As Bobby (who, in a scenario reminiscent of another mental hospital movie, The Couch Trip , initially appears to be a doctor rather than a patient), Galifianakis proves to be a strong father/brother figure for Craig, and his more dramatic moments are well-acted and believable — if totally bizarre. At the press day for the film, Galifianakis revealed that this character is closer to his own personality than anyone else whom he has ever played. Perhaps this film could mark a Bill Murray-like shift in his career from comedic to more serious roles.
However the Hangover star hardly steals the show. There’s just too much competition. Craig’s roommate, an Egyptian man named Muqtada (skillfully played by Bernard White), never leaves his room. Ever. Solomon (Daniel London), another adult in on the floor, finds normal conversation far too loud for his sensitive ears. Despite their initially cold reception toward Craig, it’s his interactions with these fellow patients, as opposed to the doctors, who ultimately help “cure” Craig. It turns out he has something to learn from them.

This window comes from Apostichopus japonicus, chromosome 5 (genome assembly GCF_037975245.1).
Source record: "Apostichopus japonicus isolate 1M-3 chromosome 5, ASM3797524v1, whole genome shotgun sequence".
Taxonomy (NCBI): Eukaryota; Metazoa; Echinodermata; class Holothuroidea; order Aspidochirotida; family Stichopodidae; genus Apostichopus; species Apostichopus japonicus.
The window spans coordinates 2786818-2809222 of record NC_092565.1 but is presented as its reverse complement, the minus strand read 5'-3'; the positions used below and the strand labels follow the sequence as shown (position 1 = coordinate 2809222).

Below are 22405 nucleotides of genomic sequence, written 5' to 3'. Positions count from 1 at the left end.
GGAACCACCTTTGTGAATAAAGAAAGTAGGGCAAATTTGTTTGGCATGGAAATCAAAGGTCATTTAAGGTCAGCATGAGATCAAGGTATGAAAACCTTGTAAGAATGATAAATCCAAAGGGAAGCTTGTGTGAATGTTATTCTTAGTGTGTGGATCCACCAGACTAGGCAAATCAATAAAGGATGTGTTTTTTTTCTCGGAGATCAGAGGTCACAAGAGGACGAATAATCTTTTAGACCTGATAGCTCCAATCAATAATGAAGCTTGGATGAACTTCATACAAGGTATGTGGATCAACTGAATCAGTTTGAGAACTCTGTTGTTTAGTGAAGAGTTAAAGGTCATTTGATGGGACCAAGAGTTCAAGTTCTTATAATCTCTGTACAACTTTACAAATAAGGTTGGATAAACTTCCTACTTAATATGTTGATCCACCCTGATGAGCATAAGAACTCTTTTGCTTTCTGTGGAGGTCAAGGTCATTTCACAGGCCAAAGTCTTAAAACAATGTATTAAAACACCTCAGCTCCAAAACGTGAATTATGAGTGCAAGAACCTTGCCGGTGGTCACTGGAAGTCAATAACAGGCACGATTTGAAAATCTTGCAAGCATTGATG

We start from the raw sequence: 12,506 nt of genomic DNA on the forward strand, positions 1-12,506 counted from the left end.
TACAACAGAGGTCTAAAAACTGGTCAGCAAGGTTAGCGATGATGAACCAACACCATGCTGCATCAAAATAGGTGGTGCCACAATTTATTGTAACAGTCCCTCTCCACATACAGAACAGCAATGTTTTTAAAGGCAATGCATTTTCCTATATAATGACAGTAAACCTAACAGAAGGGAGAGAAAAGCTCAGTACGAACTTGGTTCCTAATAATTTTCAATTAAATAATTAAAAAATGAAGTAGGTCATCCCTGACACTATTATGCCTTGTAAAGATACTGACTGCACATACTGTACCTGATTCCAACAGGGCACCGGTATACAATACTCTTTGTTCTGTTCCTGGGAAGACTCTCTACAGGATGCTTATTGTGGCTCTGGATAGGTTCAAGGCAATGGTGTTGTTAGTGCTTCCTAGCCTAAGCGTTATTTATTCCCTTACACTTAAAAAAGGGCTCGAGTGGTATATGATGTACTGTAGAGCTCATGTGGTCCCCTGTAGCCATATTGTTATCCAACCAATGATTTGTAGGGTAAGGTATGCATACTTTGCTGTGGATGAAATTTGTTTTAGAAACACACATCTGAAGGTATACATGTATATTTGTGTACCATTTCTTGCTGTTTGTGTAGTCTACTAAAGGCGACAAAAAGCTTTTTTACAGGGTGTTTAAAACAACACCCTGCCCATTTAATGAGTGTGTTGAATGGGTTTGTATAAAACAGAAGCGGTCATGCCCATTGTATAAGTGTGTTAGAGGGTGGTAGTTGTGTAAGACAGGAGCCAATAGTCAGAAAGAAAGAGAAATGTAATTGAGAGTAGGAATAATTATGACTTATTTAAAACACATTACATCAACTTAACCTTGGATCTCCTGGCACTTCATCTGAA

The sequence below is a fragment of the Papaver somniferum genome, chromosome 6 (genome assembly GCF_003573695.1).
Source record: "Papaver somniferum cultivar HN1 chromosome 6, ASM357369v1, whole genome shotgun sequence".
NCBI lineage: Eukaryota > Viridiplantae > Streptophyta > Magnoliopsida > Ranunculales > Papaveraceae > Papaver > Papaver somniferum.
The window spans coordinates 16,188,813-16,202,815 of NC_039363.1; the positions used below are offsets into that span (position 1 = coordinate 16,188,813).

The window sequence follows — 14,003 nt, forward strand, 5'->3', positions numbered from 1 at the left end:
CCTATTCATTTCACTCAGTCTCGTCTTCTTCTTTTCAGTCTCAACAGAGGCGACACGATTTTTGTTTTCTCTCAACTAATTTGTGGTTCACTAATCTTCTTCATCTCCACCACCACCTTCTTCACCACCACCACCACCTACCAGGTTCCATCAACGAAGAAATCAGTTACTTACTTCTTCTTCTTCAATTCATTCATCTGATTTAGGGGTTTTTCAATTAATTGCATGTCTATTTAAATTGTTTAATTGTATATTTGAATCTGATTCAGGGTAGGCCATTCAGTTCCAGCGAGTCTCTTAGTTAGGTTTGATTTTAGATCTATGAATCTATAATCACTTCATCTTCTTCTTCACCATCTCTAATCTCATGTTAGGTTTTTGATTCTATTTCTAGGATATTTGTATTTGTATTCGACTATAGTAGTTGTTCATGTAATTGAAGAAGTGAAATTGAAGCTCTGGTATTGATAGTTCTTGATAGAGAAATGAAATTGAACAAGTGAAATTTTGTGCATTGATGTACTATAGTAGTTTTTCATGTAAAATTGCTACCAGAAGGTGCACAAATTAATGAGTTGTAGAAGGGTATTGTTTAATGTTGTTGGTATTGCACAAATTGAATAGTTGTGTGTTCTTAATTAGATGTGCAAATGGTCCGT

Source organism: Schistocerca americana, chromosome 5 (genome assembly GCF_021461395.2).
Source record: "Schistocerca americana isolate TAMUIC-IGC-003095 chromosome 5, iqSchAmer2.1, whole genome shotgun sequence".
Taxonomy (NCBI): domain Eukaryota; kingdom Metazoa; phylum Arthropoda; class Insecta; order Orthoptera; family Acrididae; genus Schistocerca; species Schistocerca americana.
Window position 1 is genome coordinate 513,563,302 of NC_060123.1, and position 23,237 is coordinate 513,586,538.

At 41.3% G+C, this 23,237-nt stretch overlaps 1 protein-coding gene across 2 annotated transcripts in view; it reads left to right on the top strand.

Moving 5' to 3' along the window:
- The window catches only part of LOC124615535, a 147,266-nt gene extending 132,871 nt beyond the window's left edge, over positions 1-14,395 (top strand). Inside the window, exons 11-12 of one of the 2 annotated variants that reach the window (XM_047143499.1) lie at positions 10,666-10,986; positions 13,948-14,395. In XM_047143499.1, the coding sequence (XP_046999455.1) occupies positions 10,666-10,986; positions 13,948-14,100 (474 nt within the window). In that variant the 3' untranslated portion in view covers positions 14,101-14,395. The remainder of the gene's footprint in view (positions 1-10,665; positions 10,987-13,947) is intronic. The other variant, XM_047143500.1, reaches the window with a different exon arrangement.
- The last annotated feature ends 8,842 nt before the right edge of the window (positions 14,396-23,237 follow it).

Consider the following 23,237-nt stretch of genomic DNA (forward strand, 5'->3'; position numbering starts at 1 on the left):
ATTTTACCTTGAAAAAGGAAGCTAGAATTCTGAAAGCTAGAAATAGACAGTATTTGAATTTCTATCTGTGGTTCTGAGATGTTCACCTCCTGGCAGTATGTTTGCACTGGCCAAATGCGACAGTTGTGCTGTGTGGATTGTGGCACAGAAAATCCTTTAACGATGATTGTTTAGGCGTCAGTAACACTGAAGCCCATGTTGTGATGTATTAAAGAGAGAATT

While others are able to be creative during arts and crafts time, Craig initially finds himself stymied. Here, Noelle — in true Manic Pixie Dream Girl fashion — helps encourage Craig to draw, which is something that he used to enjoy as a kid, and soon he’s regained an important creative outlet. She also helps Craig forget his infatuation with Nia (Zoe Kravitz), his best friend’s girl.
Traditional messages abound in It’s Kind of a Funny Story, but the directors were hoping to highlight the struggles unique to modern teens’ lives. As Boden explained, “The world’s in a much scarier place [now]… and with the technology it just feels like all those stresses are accelerated in some times painful ways.” The film does a convincing job portraying this idea, comparing Craig’s current troubles with his younger, more innocent days, when there was a lot more time and a lot less to worry about.
In the end the film is an understated but heartwarming Hughes-esque coming of age story that just so happens to unfold in a pysch ward. The message? Everyone has problems, and we could all benefit from taking a few days — or at least 91 minutes — somewhere peaceful to reflect on them.
Check out the trailer below.